Today, April 23rd is St Georges Day. Unlike the Irish who celebrate St Patricks Day in some style, us English folk don’t usually celebrate the day in any way at all and many English people probably never realsie it happens.
St George is a bit of a mystery man. It is believed he was born in Palestine between 275 and 281 AD to Greek Christian parents and it is thought he lived in Lydda, near modern day Tel Aviv. He was a soldier in the Roman Army like his father and quickly rose up the ranks. He was later tortured and a number of medieval tales detail the awful punishments he was said to have endured – including being boiled and crushed between spiked wheels – because he refused to give up his Christian faith and was executed, by allegedly being dragged through the streets of Lydda in and then beheaded, on the 23rd April 303 AD for refusing to stop being a Christian when asked by Emperor Diocletian.
The legend of George slaying a dragon dates back to stories from of Saint George saving a damsel in distress that is believed to be the wife of Diocletian, Alexandra. The episode of St. George and the Dragon was a legend brought back with the Crusaders early in the 11th century although the legend itself dates back to at least the seventh century. The legend is that a dragon (mst likely a crocodile as dragons are not real!) makes its nest at the spring that provides water for the city of Silene (or the city of Lydda). The citizens need safe passage to the spring to collect water so, each day the locals offered the dragon a sheep, and if no sheep was available a maiden was used to appease the dragon. The victim was chosen by drawing lots and one day the princess was chosen. The king begs for her life to be spared, but failed and the princess is offered up as the sacrifice but George passes by and using the sign of the Cross to protect himself slays the dragon, and by defeating the dragon saves the princess. The citizens abandon their ancestral paganism and convert to Christianity.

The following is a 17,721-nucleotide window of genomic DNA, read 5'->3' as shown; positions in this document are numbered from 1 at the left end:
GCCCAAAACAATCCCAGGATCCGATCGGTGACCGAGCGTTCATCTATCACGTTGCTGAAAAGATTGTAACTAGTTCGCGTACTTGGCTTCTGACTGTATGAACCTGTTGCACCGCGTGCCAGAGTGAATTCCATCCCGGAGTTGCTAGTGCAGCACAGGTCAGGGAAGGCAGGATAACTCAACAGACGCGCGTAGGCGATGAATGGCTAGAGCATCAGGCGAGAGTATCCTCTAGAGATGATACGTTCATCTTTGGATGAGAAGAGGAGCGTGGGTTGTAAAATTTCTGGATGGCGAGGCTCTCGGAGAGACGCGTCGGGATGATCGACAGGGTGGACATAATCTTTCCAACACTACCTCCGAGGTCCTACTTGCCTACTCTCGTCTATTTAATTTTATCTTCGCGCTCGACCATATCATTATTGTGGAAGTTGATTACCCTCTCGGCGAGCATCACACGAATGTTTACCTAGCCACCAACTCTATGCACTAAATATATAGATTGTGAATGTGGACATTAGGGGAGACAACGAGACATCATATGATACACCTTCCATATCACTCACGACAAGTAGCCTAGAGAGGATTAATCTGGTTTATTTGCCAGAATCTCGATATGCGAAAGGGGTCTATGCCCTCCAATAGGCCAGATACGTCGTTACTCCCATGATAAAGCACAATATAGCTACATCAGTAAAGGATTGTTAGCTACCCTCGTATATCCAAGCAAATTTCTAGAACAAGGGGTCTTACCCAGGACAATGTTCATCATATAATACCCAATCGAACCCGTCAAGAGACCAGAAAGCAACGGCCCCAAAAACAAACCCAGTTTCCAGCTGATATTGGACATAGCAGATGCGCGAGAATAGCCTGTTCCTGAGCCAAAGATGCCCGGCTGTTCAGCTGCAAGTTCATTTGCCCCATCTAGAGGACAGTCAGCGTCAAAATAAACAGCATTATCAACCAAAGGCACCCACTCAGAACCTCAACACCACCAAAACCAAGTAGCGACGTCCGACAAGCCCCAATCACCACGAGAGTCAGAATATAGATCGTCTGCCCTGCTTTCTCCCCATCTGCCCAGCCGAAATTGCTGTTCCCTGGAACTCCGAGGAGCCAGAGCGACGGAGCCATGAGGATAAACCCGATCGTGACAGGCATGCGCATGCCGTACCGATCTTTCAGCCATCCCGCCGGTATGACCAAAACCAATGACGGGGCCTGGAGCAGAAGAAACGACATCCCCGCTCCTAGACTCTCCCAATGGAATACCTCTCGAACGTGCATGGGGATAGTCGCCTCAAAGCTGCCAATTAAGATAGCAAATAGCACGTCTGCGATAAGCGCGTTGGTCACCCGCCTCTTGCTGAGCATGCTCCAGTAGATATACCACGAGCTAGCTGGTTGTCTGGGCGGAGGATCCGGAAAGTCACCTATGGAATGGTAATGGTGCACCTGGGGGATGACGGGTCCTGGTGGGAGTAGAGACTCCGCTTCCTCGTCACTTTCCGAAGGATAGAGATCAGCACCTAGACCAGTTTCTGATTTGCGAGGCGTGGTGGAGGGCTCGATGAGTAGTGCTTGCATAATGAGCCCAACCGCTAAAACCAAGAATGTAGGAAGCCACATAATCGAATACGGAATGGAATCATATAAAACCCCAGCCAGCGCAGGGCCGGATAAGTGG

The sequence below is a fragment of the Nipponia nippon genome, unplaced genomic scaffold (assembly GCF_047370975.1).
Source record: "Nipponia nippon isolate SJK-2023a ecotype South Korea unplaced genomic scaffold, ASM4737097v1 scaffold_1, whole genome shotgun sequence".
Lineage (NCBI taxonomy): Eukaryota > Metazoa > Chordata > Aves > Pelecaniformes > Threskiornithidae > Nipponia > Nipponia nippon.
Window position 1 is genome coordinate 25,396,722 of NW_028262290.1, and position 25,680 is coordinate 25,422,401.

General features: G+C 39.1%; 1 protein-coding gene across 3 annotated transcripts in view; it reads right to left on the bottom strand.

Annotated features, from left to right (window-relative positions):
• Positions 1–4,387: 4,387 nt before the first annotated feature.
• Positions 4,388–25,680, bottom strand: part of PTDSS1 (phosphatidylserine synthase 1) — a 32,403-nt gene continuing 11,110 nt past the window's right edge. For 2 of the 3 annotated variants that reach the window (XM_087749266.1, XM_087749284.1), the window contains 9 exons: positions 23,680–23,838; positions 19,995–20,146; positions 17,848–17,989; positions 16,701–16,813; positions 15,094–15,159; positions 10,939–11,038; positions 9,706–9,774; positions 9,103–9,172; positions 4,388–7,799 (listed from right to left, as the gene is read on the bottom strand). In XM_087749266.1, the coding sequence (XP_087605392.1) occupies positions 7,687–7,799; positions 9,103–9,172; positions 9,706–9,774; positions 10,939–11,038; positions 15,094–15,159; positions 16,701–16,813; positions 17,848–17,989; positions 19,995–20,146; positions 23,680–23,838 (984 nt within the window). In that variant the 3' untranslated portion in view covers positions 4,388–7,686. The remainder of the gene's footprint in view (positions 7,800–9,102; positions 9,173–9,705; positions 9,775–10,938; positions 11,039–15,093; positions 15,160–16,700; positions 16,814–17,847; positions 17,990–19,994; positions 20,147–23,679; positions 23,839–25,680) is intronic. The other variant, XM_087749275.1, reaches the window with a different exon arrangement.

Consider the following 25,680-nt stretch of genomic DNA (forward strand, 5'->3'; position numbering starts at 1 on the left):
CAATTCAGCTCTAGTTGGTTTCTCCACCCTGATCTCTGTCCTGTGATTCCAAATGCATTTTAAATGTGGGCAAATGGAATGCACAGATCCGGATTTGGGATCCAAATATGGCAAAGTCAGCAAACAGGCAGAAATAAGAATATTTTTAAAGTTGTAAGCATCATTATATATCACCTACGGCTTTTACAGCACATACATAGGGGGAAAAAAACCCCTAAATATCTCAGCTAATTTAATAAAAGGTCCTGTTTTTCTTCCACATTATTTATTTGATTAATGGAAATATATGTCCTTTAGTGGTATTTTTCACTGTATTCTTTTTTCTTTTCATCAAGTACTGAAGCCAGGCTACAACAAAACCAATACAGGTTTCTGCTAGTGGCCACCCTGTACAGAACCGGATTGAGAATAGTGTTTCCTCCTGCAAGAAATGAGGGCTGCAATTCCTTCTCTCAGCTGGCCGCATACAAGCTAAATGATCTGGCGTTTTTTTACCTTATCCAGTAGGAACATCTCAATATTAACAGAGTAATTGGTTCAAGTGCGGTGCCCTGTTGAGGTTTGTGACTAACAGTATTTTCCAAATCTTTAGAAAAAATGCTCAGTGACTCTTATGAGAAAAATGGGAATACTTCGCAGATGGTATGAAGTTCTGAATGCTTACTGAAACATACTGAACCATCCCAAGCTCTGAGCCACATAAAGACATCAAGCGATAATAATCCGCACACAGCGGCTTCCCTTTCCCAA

So if George wasn’t English and never set foot in England how did he become our patron saint? Well this is a bit of a story with a long timeline. In the 12 century Richard the Lionheart adopted the cross of St George, so named because this is the emblem that George used on his shield, as the English flag. In 1350, King Edward III honoured George with the formation of the Order of the Garter and used the George Cross with the image of George slaying the dragon as their banner. During the Battle of Agincourt in 1415, lkegend has it that George came to the aid of the English and the full adoption of George as the English patron saint was 1421 when it became a full public holiday, a tradition that slowly phased out soemwhere in the late 18th century.
Popularity for St Georges Day is increasing and this has led politicians to call for the reintroduction of a public holiday, but with Easter just over, May Day coming soon™ and Spring Bank holiday (our replacement for Whitsun) adding yet another public holiday just makes no sense, although with the Queen’s birthday 2 days before, there could be an argument for merging the 2 events into a single public holiday.
Anyway happy St Georges Day! I’ll celebrate by slaying an Internet Dragon in a video, how will you celebrate it?